• Checking on sleep patterns. Lack of sleep mimics ADHD.
  • Evaluating co-morbid conditions
  • Determining the degree of impairment
  • Assessing the family situation and how they are adjusting and accommodating the child’s behavior
  • Identifying strengths and resources of the child and the family
  • Eliciting priorities for change
  • Identifying community resources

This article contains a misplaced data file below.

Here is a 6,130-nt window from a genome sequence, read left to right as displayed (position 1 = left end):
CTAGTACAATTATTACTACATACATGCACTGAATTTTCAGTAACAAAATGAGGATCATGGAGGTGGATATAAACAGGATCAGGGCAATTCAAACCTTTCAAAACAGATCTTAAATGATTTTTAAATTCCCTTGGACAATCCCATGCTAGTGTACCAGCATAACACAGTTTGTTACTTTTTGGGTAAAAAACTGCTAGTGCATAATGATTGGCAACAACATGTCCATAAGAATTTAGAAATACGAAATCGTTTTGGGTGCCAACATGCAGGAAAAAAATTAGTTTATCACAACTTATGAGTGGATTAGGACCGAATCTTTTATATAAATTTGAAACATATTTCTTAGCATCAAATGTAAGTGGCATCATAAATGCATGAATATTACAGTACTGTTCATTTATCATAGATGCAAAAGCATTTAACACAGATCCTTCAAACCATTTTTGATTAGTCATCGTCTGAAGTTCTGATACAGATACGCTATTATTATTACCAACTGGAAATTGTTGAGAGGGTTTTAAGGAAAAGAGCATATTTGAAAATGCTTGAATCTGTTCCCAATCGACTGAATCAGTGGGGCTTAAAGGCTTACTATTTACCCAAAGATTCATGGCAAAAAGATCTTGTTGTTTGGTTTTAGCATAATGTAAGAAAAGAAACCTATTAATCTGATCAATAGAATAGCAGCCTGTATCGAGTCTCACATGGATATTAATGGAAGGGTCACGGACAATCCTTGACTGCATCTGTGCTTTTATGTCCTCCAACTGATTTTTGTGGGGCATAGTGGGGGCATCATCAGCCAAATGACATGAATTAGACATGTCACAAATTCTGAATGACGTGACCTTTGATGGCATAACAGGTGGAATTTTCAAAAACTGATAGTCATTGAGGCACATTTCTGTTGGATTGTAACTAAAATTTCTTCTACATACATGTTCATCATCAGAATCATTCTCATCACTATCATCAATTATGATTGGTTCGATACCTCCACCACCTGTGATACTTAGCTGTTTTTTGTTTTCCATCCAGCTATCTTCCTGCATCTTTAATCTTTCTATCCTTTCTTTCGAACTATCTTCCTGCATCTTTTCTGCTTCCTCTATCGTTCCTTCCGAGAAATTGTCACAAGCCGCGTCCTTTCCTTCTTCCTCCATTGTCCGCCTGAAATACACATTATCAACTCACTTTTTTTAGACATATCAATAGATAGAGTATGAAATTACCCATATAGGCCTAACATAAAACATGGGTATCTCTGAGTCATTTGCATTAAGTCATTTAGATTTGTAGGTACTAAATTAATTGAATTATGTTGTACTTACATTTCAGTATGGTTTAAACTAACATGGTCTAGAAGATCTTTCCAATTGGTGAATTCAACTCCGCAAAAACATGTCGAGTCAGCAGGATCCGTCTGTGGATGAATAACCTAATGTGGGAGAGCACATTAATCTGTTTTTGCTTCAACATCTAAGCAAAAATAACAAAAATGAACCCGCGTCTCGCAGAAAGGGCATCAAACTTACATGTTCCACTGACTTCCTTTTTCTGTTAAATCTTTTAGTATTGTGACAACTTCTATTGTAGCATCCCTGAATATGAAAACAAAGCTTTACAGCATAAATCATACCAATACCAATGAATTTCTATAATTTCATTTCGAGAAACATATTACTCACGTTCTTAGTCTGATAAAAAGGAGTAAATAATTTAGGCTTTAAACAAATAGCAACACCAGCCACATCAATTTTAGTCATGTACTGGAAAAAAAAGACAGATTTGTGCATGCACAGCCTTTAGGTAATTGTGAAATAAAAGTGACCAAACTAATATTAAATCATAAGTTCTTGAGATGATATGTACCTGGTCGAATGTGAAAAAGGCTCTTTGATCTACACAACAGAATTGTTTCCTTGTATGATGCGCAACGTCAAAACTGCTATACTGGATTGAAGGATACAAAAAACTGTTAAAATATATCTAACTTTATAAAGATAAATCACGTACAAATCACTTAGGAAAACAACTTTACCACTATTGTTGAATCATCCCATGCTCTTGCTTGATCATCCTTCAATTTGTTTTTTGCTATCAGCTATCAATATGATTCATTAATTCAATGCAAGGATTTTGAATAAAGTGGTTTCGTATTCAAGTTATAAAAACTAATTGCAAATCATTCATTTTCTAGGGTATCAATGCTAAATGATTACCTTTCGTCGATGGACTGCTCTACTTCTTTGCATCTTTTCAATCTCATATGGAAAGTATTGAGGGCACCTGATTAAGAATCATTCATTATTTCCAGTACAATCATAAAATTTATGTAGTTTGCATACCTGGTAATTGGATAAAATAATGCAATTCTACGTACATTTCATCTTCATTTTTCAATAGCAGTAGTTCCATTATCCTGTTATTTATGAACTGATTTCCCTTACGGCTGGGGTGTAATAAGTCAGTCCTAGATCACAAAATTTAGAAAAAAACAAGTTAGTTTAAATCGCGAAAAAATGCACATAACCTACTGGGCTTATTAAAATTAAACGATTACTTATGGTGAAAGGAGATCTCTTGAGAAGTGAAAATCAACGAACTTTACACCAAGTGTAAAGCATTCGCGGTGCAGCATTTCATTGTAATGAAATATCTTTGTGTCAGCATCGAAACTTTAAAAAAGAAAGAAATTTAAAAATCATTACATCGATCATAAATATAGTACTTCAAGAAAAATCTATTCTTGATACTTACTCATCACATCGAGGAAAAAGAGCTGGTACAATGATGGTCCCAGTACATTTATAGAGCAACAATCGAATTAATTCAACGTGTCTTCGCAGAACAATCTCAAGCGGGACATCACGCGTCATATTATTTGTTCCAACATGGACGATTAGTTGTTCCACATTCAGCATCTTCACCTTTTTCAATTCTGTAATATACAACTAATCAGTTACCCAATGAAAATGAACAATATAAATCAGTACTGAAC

Most of the time all of the above is not done. Having gone through the diagnosis process in our family, I know it was much more straightforward. I just noted that I thought ADHD might be an issue, filled out a couple of surveys that were highly subjective, and presto, we had Ritalin. Since then we have let the prescription lapse. It seems that being in a better educational environment is more effective than drugs for producing happy, productive kids. There are many reasons why a child has high-energy and is easily distracted. If a highly gifted student is in a classroom that is moving too slowly, of course she may be distracted and not paying attention. If a profoundly gifted boy has a third grade teacher that is only covering science at the third grade level and he “corrects” her by pointing out inaccuracies in her explanations, is that a psychiatric disorder?